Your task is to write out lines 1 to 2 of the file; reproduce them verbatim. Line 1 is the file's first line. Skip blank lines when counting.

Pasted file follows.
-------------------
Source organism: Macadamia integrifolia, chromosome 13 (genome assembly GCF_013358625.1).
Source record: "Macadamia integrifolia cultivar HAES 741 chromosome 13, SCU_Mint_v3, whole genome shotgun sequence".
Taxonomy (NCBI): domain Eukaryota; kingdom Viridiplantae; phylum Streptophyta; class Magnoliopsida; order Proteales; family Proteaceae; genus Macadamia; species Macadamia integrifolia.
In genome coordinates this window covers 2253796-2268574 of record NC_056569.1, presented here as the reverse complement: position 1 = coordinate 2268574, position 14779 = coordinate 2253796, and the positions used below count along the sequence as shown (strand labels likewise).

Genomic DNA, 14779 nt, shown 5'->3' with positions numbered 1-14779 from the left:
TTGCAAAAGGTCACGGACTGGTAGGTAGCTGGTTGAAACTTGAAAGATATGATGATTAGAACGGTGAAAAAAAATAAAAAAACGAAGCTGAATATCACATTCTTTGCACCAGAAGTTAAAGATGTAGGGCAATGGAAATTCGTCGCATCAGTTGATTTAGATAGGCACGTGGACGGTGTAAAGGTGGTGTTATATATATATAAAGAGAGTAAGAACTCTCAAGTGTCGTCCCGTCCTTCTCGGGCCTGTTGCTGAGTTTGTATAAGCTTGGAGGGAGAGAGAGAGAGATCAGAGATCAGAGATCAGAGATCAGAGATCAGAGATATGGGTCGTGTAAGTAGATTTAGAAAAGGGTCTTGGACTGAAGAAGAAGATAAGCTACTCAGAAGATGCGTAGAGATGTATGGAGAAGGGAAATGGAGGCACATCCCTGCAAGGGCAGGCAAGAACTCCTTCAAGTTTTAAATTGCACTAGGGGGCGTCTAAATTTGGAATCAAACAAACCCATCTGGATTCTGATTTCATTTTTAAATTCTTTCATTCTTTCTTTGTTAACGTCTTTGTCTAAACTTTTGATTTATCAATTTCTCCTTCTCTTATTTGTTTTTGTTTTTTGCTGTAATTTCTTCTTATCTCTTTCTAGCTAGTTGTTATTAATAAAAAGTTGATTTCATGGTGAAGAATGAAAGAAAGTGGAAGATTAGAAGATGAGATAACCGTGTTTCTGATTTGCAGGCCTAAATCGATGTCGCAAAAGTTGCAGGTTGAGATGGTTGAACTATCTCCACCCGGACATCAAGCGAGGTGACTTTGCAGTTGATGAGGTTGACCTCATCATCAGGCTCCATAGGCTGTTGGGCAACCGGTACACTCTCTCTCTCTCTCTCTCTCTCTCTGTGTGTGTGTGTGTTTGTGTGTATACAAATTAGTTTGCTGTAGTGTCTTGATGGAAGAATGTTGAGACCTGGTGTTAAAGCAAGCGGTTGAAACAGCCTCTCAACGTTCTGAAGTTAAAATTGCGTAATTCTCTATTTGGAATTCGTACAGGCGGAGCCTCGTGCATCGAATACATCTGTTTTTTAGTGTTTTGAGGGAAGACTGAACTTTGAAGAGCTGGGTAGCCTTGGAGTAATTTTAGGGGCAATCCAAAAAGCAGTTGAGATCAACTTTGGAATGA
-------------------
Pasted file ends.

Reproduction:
Source organism: Macadamia integrifolia, chromosome 13 (genome assembly GCF_013358625.1).
Source record: "Macadamia integrifolia cultivar HAES 741 chromosome 13, SCU_Mint_v3, whole genome shotgun sequence".